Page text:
Patent application title: Textile fiber batting substitution for foam structures
Robert Alton Usher, Jr. (Charlotte, NC, US)
David C. Poole Company, Inc.
IPC8 Class: AD04H150FI
Class name: Including strand or fiber material which is of specific structural definition strand or fiber material is specified as non-linear (e.g., crimped, coiled, etc.) composite strand or fiber material
Publication date: 2011-09-29
Patent application number: 20110237147
A textile cushioning batting for use in furniture and the like having a
high degree of loft and rebound is disclosed comprising: a non-woven
blended batting comprising a major portion of a fine denier fiber and a
minor portion of a coarse denier fiber. The fibers have increased
crimping amplitudes, secondary crimping, sharper crimp and optimized
crimps per inch. A low melt binds fiber binding the fine and coarse
denier fibers together in the batting; and a sufficient number of the
fibers being heat are bonded together at their intersections to provide a
high loft resilient batting for cushioning.
1. A textile cushioning batting for use in furniture and the like having
a high degree of loft and rebound comprising: a non-woven blended batting
comprising a major portion of a fine denier fiber and a minor portion of
a coarse denier fiber, said fibers having increased crimping amplitudes,
secondary crimping, sharper crimp and optimized crimps per inch, a low
melt binder fiber binding said fine and coarse denier fibers together in
said batting; and a sufficient number of said fibers being heat bonded
together at their intersections to provide a resilient batting.
2. The textile batting of claim 1 wherein said coarse fibers have a denier selected from a range of about 20 to 200 denier.
3. The textile batting of claim 1 wherein the coarse fibers comprise about 20 to 50% of the blend and the fine denier fiber comprises about 50 to 80% of the blend.
4. The cushioning batting of claim 3 wherein said coarse fibers have a denier of about 35 to 70 denier, and said finer fibers have a denier of about 10 to 20 denier.
5. The textile batting of claim 2 wherein the coarse fiber comprises about 30% of the blend and the fine denier fiber comprises about 70% of the blend.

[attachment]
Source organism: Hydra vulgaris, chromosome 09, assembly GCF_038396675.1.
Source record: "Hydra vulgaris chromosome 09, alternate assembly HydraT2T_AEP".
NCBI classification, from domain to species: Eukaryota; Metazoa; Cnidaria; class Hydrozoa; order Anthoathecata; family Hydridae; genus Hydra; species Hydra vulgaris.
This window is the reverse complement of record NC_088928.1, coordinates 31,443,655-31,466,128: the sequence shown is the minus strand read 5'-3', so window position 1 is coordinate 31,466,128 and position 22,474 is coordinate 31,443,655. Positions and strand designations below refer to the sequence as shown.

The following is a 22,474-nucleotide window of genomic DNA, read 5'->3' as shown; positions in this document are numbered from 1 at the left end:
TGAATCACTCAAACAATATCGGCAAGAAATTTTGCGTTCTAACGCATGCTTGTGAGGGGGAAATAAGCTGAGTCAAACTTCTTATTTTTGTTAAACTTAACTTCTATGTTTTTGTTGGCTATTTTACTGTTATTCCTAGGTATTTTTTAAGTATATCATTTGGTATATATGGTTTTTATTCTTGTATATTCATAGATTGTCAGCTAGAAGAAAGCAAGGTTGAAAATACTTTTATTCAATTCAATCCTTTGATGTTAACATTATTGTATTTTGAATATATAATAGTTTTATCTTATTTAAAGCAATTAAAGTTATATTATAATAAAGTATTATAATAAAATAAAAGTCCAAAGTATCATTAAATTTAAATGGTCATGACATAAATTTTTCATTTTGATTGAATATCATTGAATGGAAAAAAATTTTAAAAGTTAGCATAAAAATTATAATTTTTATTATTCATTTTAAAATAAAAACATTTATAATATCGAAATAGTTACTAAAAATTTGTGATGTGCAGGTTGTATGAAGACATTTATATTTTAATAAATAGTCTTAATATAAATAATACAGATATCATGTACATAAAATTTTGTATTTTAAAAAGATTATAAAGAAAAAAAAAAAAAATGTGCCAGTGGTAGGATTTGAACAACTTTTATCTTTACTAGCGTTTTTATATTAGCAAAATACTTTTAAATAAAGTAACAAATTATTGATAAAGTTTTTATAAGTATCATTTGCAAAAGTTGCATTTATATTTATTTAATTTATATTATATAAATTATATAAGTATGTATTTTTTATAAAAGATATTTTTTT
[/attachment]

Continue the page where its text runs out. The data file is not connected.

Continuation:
6. The textile batting of claim 5 wherein said coarse fibers are about 45 denier and said finer fibers are about 15 denier.
7. The textile batting of claim 1 wherein both the coarse fiber and the fine fiber include PET.
8. The textile batting of claim 7 wherein the coarse fiber includes a blend having a major portion of PET and a minor portion of PTT.
9. The textile batting of claim 8 wherein the coarse fiber of the textile batting comprises about 35% PTT and the fine fiber comprises about 45% PET.
10. The cushioning batting of claim 1 wherein said coarse and fine fibers are crimped by applying a finishing lubricant to said fibers during crimping to provide generally saw tooth crimps having higher sharpness and amplitude.
11. The textile batting of claim 1 wherein said low-melt fiber includes low-melt bi-component fibers including a fiber core surrounded by a low-melt sheath.
12. A textile batting for use as a cushioning material in furniture and the like comprising a fiber blend comprising 20% to 50% coarse fibers and 50% to 80% finer fibers; said coarse fibers having denier of 35 to 70 and said finer fibers having a denier of 10 to 20; and a low melt fiber melted in said fiber blend for binding and reinforcing said fiber blend.
13. The textile batting of claim 12 wherein both the coarse fiber and the fine fiber include PET.
14. The textile batting of claim 13 wherein the coarse fibers of the fiber blend include about 35% PTT.
15. The textile batting of claim 14 wherein the coarse fiber includes a blend having a major portion of PET and a minor portion of PTT.
16. The textile batting of claim 12 wherein said coarse and fine fibers are crimped by applying a finishing lubricant to said fibers to provide generally saw tooth crimps having higher sharpness and amplitude for resiliency.
17. A process for producing a textile batting of blended non-woven polymeric fibers for use as a cushion in furniture and the like comprising the steps of: blending a minor portion of coarse fibers and a major portion of finer fibers; blending said coarse fibers with fine denier fibers to form blended fibers; crimping the blended fibers; carding the crimped blended fibers to form a web; layering a plurality of said webs to form a batting; introducing low-melt fibers into said batting; applying heat to said batting and low-melt fiber to cause heat bonding at a sufficient number of intersections of said blended fibers to reinforce and provide a three-dimensional, resilient textile cushioning batting.
18. The process of claim 17 including introducing a finishing lubricant during fiber crimping to change the form of the crimp into a sharper, generally saw-tooth form with a high amplitude and peak.
19. The process of claim 17 including blending said coarse fibers in a fiber blend of about 20 to 50 percent to 50 to 80 percent fine fibers, and selecting said coarse fiber from a range of about 35 to 70 denier and selecting said fine denier fibers from a range of about 10 to 20 denier.